The following article recently appeared on ExtremeTech.com.
Analysis: Vuze’s Allegations Are Anecdotal, But Troubling
By Art Reisman
Marvin Ammori of Free Press recently referenced a report issued by a third party company, Vuze, that insinuates with some evidence that ISPs are blocking certain kinds of Internet content.
While I respect Marvin’s right to his opinion, and support the mission of FreePress.net, I was asked to comment on his assertions by the editors of PC Magazine and ExtremeTech.
As to the report issued by Vuze: I read their findings over and they were very careful to point out that their evidence is anecdotal in nature. Other than Comcast, which was outed and forced to admit its practice of blocking peer-to-peer traffic under certain conditions, the report does nothing to convince me conclusively of any deliberate blocking. In today’s world, anybody can assert something from scant evidence and there will be a bandwagon of followers drawing their own conclusions for a variety of reasons. Marvin’s reasons for jumping the bandwagon are noble but I think we must be careful here.
Now let’s get to Marvin’s comments.
“Vuze’s report suggests what many have feared all along: In addition to Comcast, other phone and cable companies may be censoring legal Web traffic over their networks. Many industry practices remain unknown and are increasingly difficult to detect.”
I can not agree more that industry practices are unknown and difficult to detect; that is an understatement and something I alluded to I wrote last year: “Consumers and innovators cannot be expected to police for abuse, nor should they have to accept interference until their network provider is exposed. Until the FCC makes it clear that it will not tolerate Internet blocking, phone and cable companies will continue to engage in this harmful practice.”
However looking to the government to solve this issue with mandates can easily backfire into a quagmire.
The Internet is what it is today exactly because no regulatory body hovers over it at every turn, although it has become vital and one could argue that somebody must protect it. However, the right way to protect it is to use antitrust laws to make sure consumers have a choice. You might also force some truth in advertising laws to insure consumers have accurate information when choosing a provider. Consumers are smart and savvy and will go with the provider that gives them the best service.
However, I would draw the line and not dictate to providers and tell them how to handle traffic congestion. There are legitimate overload situations on a network that can cause gridlock, and an honest effort to avoid these situations is what most ISPs strive for. Yes, some may view this as greedy abhorrent behavior, but you can’t have it both ways. If you want a government-run Internet, then come out and lobby for it — but declare your motives! But for now, these are public companies and over-regulating them will backfire. The way to solve it is with consumer choice and not another office at the FCC.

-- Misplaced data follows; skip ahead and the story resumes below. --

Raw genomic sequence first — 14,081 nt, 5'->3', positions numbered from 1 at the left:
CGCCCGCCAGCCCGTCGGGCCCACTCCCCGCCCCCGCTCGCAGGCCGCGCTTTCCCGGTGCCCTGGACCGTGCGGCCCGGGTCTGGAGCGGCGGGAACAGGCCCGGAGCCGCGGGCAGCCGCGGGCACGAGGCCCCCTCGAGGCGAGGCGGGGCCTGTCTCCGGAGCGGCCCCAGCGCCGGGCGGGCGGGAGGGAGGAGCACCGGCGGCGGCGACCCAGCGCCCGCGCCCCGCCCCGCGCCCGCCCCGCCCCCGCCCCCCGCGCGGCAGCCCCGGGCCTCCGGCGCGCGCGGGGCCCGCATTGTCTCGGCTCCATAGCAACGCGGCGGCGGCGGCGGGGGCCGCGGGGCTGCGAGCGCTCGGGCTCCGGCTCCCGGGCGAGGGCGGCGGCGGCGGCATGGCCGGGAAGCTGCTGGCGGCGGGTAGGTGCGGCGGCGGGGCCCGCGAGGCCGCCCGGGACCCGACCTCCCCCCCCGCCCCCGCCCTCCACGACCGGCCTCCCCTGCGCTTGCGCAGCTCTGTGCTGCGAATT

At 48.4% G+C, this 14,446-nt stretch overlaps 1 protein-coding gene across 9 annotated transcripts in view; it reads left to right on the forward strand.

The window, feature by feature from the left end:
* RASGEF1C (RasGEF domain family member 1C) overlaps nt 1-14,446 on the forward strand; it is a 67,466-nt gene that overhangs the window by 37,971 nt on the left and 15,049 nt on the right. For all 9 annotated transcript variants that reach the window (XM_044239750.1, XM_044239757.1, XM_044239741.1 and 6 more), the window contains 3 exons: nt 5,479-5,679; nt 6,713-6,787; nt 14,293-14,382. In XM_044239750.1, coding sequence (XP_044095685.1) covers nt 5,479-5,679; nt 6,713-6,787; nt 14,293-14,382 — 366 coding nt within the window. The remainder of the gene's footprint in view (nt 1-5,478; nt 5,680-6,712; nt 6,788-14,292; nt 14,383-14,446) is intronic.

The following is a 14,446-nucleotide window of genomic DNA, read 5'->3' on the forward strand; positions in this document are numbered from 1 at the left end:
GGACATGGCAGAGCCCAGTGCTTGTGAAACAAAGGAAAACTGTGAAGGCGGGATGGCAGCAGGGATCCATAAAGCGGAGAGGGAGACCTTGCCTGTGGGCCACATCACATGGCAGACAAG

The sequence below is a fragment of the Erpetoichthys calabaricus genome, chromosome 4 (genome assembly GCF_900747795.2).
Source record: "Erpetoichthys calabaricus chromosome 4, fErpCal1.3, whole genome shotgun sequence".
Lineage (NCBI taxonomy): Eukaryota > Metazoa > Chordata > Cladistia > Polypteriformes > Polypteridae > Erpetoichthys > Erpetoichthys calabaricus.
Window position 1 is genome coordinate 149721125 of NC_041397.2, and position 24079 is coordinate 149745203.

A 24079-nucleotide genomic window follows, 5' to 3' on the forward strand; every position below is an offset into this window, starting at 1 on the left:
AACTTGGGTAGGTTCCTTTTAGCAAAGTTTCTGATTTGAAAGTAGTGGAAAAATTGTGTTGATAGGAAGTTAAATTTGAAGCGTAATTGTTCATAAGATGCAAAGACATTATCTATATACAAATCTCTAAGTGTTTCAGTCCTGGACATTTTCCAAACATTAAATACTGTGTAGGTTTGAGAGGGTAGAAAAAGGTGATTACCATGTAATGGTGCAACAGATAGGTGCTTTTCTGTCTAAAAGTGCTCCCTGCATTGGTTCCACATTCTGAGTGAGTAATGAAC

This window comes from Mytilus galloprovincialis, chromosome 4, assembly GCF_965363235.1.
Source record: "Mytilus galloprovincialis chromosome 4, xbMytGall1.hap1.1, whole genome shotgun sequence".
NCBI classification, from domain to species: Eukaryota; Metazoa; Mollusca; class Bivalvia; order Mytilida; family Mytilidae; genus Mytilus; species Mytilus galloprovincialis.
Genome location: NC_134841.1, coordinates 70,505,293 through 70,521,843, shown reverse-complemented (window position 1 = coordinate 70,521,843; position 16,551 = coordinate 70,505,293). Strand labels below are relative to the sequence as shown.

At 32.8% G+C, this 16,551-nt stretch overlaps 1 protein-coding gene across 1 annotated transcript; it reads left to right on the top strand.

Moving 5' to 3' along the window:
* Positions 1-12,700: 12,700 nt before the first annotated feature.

For example: We have three choices for broadband Internet in my part of Colorado: Comcast, Qwest and Mesa Networks. Mesa is the local wireless ISP here in the Front range. I know for a fact that Mesa Networks does not block or re-direct BitTorrent traffic. The competition is too fierce and being the smaller player, it is in their interest to provide top notch service. Unfortunately, some areas of the country may only have one option and I would concede in this case the FCC needs a soft hand:
1) Do not allow an incumbent to own both wired and licensed frequencies in the same area (if they are the only player). I am aware of several investors that plan to offer high speed internet services over licensed frequencies.
2) Require truth in advertising about contention ratios on a network; contention ratios dictate how many users share an Internet resource.
3) Require ISPs to divulge what bandwidth control techniques they deploy. Note this stops short of telling them what to do.
As for my personal bias, my position as CTO of NetEqualizer, a company that makes bandwidth controllers, seems to insinuate that I am in the pocket of the ISPs. Yes, that is a bias, but for the bulk of this discussion I view the large service providers as a consumer. Big agnostic corporations driven by their stockholders’ greed drive me crazy. Most are not my customers, however I just happen to understand both sides of this equation, as I live and breath bandwidth control for many verticals, and not just public ISPs.